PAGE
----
And with that we will switch over to the farming scene and I can think of nothing better to start with than a reproduction of the cover of that January 1932 issue which incorporated the recent purchase of the Dairy Tribune. So the dairy cows came under the same tent as the beef, swine, sheep, poultry, horses and mules.

Sam Guard served to remind us on the very first page of that 20-page January issue that 1932 was "Our Year of Jubilee!" for it also celebrated the completion of 50 years of continuous publication in the service of the livestock industry. "Breeder's Gazette will celebrate its Golden Jubilee with more than twice as many subscribers as it ever had before."

Sam had so many ideas that he almost exploded. He was also a clever fox. He made his newly acquired dairy subscribers feel right at home with an opening feature article by Frank Lowden, owner of Sinnissippi Farm in Ogle County, Illinois, where he had a great herd of Holsteins. Oh yes. Lowden was also the governor of the state of Illinois. You can never tell when a governor might come in handy.

His Golden Anniversary order blank for renewals (reproduced here) scares me to death, as a publisher. Read the fine print. I know the country was in the very depth of the depression but 36 issues over a three-year period delivered to your home for a buck and the same deal for your friends down the road. Looks like he was placing a heavy bet on advertisers and improved times.

They were almost giving away the store.


He was also hiring a lot of extra help–4,000 Associate Editors. That was another brain storm but the method to his madness in this case was self-evident. By the time the February issue came out those associates were providing him with a lot of copy that didn't cost much at all.

This was about the same time that another Guard showed up on the masthead. Sam, of course, had been there for some time, then he was joined by Lucy Ruth Guard, as Women's Editor, and in March of '32 by Lewis L. Guard, as livestock fieldman. Kind of sounds like "everybody works at our house, including my old man."

So how was the merger doing? Well, both the February and March issues went up to 28 pages, an increase of eight pages over January. They were attractive publications. There was not a huge influx of dairy advertising, but some. I think all five breeds had their own breed journals by that time which might have had something to do with that. And for reasons not clearly stated, it mentioned that the registration and transfer income in the dairy breeds had declined substantially since 1929. That, too, might have had an effect. I'll admit I liked the combined old Gazette and the Dairy Journal, but then, I came from a dairy family.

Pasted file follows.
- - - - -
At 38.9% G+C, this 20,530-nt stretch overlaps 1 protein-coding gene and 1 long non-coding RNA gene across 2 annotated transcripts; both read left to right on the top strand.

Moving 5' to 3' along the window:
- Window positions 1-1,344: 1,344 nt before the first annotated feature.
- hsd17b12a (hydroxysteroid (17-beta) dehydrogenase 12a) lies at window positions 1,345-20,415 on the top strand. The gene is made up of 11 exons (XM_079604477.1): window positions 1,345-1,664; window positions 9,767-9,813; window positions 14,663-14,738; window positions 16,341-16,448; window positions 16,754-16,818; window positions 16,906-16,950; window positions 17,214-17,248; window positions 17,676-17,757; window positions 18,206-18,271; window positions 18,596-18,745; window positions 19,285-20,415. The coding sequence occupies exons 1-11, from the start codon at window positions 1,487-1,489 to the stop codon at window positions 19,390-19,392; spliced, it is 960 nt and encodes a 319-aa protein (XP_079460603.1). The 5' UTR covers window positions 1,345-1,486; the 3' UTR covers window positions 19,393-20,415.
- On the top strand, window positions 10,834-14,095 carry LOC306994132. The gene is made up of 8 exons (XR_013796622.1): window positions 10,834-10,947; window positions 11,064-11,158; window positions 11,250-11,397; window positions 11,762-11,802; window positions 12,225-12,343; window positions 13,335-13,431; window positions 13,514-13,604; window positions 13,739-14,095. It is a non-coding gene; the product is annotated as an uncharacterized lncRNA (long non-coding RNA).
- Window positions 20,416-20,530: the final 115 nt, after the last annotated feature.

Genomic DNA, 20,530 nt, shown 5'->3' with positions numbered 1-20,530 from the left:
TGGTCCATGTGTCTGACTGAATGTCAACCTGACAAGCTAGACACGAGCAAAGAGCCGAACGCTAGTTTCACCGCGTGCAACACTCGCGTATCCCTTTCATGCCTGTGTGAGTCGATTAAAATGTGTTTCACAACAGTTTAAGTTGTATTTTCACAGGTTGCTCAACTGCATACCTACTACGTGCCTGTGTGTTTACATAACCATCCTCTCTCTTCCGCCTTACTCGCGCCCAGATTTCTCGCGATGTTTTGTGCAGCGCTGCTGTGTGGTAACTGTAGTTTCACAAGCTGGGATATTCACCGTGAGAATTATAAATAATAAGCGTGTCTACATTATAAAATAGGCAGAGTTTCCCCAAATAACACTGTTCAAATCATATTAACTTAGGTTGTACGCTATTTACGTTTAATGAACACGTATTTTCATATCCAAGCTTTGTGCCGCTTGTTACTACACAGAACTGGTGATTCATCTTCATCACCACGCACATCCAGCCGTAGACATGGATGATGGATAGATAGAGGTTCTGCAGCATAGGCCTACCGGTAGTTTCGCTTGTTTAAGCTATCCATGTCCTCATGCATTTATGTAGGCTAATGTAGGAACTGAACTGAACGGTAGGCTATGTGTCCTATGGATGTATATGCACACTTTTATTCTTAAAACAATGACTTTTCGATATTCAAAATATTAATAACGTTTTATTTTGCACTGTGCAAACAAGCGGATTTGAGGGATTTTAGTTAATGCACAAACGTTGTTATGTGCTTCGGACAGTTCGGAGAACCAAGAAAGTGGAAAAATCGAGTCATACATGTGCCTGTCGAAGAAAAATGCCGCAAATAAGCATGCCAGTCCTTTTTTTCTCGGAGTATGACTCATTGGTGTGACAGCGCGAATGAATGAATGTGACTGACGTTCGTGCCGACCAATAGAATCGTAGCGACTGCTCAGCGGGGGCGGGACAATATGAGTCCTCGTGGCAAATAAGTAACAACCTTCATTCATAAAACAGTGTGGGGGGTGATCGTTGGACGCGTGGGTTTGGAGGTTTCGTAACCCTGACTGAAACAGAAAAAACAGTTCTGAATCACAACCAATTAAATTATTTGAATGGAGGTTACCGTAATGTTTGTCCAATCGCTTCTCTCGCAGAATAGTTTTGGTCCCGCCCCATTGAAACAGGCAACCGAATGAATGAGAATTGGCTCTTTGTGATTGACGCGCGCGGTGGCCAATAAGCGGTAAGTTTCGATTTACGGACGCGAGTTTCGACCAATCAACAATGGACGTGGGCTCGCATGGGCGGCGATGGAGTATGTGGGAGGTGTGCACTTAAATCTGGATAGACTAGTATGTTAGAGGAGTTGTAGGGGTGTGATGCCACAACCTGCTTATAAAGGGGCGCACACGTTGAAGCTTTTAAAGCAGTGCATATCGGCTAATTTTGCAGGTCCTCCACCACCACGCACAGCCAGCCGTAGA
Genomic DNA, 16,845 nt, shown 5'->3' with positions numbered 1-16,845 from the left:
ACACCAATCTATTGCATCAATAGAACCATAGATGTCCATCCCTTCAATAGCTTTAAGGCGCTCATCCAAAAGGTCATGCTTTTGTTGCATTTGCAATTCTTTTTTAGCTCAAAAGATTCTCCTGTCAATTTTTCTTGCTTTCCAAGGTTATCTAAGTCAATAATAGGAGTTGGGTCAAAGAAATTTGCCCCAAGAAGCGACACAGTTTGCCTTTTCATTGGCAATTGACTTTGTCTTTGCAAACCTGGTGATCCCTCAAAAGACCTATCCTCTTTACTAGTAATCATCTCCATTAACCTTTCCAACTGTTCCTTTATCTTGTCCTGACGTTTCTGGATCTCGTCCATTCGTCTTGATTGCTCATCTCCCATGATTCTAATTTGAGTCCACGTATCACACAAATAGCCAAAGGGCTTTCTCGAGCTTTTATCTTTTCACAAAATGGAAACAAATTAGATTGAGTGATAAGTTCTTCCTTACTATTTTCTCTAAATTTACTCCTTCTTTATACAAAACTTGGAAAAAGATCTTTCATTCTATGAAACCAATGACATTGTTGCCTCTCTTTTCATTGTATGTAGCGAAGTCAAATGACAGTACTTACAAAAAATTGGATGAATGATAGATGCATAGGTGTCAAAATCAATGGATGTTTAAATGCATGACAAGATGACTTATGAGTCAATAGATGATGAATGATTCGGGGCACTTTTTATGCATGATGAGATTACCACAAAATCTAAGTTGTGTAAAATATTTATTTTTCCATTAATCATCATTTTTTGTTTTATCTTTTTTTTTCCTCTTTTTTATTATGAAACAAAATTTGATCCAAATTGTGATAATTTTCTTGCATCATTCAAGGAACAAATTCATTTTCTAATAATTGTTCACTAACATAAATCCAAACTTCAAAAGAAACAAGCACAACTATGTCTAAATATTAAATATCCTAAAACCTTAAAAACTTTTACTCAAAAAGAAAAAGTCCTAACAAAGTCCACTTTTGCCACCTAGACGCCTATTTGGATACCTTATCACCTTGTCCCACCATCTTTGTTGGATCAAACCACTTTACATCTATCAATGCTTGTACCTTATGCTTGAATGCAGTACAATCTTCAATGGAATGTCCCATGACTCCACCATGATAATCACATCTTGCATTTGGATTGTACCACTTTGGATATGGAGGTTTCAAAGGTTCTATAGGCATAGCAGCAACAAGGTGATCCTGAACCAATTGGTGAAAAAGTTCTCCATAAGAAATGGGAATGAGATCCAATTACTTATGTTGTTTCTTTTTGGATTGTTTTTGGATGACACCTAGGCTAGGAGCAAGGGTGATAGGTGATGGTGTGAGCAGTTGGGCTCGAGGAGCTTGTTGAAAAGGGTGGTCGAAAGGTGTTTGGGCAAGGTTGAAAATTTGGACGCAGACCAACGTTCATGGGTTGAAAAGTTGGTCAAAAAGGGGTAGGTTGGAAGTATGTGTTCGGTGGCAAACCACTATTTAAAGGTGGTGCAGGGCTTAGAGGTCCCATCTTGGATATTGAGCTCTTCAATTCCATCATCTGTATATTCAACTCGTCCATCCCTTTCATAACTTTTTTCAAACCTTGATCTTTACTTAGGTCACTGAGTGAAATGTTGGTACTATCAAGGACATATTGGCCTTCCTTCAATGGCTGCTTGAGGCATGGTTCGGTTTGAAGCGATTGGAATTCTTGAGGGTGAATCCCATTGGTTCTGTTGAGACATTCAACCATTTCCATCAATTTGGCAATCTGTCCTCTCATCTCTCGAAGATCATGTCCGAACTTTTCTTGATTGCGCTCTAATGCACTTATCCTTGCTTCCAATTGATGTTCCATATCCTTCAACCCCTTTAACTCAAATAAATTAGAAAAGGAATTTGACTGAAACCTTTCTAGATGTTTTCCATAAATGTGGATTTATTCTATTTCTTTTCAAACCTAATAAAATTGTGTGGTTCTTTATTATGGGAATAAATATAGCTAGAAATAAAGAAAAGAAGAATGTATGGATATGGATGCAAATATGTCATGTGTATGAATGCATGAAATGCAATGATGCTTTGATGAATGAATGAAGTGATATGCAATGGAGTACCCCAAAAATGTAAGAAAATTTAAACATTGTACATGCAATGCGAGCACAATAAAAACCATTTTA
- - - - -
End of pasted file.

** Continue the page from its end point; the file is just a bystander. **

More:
Now, here is a stray item that caught my attention from the February 1932 combined magazine: "From some recent tests it does not pay to top dress winter wheat with straw. But top-dressing alfalfa, pastures, corn ground or clover meadows with manure is entirely different." Now, in one of the photos in our J.C. Allen & Son two-page spread in this issue, we have a picture of a fellow at Purdue (I think) loading loose straw with which to top dress winter wheat. Poor guy. He was just wasting his time. He should have read his Gazette.

There were two new crops making a bit of noise. They were both from Asia. They were soybeans and lespedeza. The packers were blaming the soybean for a lot of soft pork. But Sleeter Bull (that was his name) from the University of Illinois argued the case for the soybean. He said with the oil expelled or extracted, the pork was of satisfactory firmness and besides, there weren't that many soybeans being grown. Southern hogs were always suspect and frequently guilty of soft pork. Maybe it was the peanuts.

The other newcomer crop was Korean Lespedeza which was taking hold down in Tennessee. This legume was used for forage, soil improvement and especially hay, and it went on to become an important plant in the South. I was in Korea but don't recall seeing any Lespedeza, but then maybe I just wasn't paying attention. Or in the wrong places.

But hard times (and they were!) or not, Sam Guard was not quite through pulling rabbits out of his hat. On the final page of the March issue he announced the recent purchase of a 305 acre farm. It was sort of like an afterthought. And, true to form, he was inviting readers to give this place a name.

Now, depression or no depression, we can't just leave it there. Life goes on and since this is a draft horse publication, there has to be something in this column that speaks to us about the draft horse trade in 1931-'32, as well as what Sam Guard was up to next.

In the spring of 1932 the Belgian Association came out with its fourth Belgian Review. Its predecessors were published in 1925, '27 and '29–each covering the major activities and shows for a two-year period. That 1932 Review covered the three-year stretch, as did its successor, the 1935 Review. From 1936 on, they have all been annuals.